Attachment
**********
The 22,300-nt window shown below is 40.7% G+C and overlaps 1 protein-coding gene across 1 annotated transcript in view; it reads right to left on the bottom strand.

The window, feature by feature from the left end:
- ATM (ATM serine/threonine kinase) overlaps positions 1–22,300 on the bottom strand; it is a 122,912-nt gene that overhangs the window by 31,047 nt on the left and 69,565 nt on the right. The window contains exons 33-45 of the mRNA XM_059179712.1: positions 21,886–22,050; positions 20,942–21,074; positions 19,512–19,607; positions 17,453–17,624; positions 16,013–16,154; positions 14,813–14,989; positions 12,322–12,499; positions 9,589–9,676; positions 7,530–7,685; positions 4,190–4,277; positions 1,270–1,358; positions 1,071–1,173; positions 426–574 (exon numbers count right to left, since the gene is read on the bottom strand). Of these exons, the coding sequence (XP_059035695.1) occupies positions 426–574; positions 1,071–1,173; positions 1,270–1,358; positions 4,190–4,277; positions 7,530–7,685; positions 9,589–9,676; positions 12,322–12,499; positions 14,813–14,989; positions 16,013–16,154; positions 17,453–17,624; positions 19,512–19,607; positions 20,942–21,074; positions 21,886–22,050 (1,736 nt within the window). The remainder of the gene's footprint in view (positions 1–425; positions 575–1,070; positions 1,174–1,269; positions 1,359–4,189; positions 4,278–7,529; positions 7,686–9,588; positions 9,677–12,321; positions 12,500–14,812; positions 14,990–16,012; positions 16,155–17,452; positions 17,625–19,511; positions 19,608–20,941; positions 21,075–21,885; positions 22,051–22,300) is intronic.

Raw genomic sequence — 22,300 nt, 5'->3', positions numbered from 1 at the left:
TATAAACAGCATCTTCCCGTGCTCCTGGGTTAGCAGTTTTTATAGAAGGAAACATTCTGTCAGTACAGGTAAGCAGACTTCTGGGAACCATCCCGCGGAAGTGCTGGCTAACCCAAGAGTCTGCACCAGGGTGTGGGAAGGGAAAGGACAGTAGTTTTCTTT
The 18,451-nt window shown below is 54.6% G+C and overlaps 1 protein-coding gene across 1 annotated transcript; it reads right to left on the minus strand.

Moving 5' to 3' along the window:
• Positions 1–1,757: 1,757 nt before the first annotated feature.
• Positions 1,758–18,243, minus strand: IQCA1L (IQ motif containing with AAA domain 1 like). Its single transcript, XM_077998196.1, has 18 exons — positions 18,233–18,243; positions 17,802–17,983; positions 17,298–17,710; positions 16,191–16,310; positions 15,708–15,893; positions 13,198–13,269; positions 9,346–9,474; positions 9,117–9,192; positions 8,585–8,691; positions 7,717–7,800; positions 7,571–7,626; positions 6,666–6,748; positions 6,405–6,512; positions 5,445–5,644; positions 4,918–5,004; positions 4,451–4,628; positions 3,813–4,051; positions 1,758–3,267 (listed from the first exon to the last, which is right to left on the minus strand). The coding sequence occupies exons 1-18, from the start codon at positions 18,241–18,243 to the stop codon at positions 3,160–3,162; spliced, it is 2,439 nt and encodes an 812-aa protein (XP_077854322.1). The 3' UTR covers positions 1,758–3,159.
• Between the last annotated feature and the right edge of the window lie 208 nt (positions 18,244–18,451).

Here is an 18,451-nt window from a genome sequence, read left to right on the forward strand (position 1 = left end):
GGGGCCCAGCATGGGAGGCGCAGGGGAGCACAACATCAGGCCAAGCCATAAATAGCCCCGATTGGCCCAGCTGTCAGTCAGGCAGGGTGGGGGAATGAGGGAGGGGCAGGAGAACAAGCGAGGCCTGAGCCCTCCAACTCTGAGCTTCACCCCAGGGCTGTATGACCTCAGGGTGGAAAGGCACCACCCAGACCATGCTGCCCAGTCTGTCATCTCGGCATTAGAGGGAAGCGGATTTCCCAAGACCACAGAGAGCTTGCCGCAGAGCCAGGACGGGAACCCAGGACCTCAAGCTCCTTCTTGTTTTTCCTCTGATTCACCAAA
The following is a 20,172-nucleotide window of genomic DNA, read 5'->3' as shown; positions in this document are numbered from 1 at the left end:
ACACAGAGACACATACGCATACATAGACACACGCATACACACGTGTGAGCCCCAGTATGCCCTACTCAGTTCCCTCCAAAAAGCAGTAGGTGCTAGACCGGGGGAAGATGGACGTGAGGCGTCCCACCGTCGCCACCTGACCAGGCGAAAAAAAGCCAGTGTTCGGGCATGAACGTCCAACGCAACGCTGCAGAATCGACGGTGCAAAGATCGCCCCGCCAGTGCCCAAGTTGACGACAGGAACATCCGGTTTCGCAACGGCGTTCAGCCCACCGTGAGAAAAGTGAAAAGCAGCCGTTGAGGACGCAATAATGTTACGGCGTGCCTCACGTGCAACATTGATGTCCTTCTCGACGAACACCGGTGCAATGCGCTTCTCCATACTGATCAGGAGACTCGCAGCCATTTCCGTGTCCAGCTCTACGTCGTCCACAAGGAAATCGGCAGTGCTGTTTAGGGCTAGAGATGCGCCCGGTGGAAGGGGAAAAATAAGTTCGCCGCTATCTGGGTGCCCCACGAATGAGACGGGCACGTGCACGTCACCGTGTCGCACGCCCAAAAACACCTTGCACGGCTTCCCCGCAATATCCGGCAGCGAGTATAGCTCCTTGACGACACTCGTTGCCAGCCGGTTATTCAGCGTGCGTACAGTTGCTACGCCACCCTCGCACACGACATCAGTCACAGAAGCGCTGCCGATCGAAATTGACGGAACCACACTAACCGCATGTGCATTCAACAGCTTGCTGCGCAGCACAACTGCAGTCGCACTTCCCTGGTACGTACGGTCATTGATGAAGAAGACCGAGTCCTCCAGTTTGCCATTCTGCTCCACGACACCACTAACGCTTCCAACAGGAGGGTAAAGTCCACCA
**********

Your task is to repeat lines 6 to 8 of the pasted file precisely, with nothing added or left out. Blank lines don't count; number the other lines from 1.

The 18,451-nt window shown below is 54.6% G+C and overlaps 1 protein-coding gene across 1 annotated transcript; it reads right to left on the minus strand.

Moving 5' to 3' along the window:
• Positions 1–1,757: 1,757 nt before the first annotated feature.